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The London Olympics, legacy and British coaching traditions.

Carpenter, T. L. and Day, Dave (2011) The London Olympics, legacy and British coaching traditions. [Conference or Workshop Item] (Unpublished)

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Abstract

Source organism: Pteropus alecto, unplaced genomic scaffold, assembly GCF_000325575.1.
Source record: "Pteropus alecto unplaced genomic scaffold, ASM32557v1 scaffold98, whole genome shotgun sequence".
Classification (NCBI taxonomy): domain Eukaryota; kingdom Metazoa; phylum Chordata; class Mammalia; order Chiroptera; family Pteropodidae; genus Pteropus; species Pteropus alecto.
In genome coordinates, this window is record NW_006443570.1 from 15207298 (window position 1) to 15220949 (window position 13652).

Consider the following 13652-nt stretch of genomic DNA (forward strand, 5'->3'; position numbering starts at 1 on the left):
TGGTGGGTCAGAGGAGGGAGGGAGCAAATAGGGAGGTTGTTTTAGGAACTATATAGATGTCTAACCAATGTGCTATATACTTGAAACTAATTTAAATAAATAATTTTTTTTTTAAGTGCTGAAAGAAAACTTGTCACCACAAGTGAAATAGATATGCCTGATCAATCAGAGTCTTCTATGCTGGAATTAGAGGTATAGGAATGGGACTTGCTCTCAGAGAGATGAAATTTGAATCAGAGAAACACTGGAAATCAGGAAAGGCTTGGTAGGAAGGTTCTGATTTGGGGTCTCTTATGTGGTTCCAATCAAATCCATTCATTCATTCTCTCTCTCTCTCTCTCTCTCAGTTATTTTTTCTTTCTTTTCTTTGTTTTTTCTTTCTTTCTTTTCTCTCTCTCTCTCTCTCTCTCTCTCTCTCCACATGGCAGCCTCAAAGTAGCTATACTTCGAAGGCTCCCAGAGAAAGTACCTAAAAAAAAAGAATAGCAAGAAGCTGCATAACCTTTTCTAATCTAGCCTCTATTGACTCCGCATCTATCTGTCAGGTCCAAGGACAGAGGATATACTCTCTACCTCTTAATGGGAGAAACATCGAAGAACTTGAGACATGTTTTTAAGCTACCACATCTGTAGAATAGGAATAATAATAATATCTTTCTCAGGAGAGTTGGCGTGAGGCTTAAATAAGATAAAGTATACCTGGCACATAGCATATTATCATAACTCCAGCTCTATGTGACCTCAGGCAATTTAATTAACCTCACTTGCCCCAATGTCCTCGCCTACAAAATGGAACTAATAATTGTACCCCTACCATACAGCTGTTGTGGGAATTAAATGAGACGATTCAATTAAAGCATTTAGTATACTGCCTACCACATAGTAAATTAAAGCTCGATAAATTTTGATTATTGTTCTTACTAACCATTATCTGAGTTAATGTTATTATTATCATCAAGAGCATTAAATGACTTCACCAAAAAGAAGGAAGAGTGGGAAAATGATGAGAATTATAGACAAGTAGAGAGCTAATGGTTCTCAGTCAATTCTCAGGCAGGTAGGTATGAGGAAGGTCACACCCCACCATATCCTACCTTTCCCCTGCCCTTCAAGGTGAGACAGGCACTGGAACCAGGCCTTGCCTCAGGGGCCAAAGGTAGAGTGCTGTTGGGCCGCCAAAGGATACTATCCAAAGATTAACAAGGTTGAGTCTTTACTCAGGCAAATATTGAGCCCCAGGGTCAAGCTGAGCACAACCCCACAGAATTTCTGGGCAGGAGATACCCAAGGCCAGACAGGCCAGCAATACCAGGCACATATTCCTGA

Leaving a ‘legacy’ has become a priority for major international sporting events like the Olympics and the World Cup. While there has been some recent work on sport, this has usually been dominated by hard legacy, relating to stadia and urban regeneration, rather than other ‘promised’ legacies for 2012 such as an increase in mass participation in sport, especially among young people. Using primary source materials, this paper will focus on one ‘soft’ – largely unintentional – legacy of past London Olympics, the coaching of elite British athletes. Through their attitudes to coaching, which have been moulded by their own backgrounds, coaches have transmitted values to athletes and shaped the way that sports have been played. Following the hosting of the London Games in both 1908 and 1948 it seems that there had been a great deal of satisfaction both with the efficiency of the Games organisation and about the preparation of the nation’s athletes which had resulted in Britain being placed first and twelfth respectively in the medals tables. However, poor performances at Stockholm in 1912, where the team dropped to third, and Helsinki in 1952, where Britain was eighteenth and won only one gold medal, suggest that any advances made in coaching and training prior to the home games had not been consolidated and that, far from creating a legacy in elite sports preparation, athletes and administrators had become complacent about their standing in international sport. As Britain prepares for the 2012 Games in London, coaching remains at the forefront of the drive for success but the lessons of the previous home Olympics need to be remembered if there is to be a genuine legacy left for the future and further developments made before 2016.

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